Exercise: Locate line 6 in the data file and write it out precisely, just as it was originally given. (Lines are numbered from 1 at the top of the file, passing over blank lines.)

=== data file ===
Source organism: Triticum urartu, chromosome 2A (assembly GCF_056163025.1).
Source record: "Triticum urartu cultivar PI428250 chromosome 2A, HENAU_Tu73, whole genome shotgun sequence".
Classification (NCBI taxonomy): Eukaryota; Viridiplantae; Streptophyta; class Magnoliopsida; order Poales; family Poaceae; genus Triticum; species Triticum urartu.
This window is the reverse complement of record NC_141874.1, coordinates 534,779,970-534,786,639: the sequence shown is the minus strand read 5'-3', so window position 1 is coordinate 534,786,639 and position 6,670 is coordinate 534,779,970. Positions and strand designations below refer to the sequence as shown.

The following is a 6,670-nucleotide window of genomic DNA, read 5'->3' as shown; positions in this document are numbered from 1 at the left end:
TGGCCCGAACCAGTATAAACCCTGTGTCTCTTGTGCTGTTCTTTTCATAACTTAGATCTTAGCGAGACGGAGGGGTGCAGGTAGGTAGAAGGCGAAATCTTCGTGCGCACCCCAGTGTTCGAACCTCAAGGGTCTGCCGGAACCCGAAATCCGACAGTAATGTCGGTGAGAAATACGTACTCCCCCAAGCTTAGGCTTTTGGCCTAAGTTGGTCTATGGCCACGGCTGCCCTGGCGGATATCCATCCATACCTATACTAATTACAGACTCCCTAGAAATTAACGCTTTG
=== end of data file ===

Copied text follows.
TGGCCCGAACCAGTATAAACCCTGTGTCTCTTGTGCTGTTCTTTTCATAACTTAGATCTTAGCGAGACGGAGGGGTGCAGGTAGGTAGAAGGCGAAATCTTCGTGCGCACCCCAGTGTTCGAACCTCAAGGGTCTGCCGGAACCCGAAATCCGACAGTAATGTCGGTGAGAAATACGTACTCCCCCAAGCTTAGGCTTTTGGCCTAAGTTGGTCTATGGCCACGGCTGCCCTGGCGGATATCCATCCATACCTATACTAATTACAGACTCCCTAGAAATTAACGCTTTG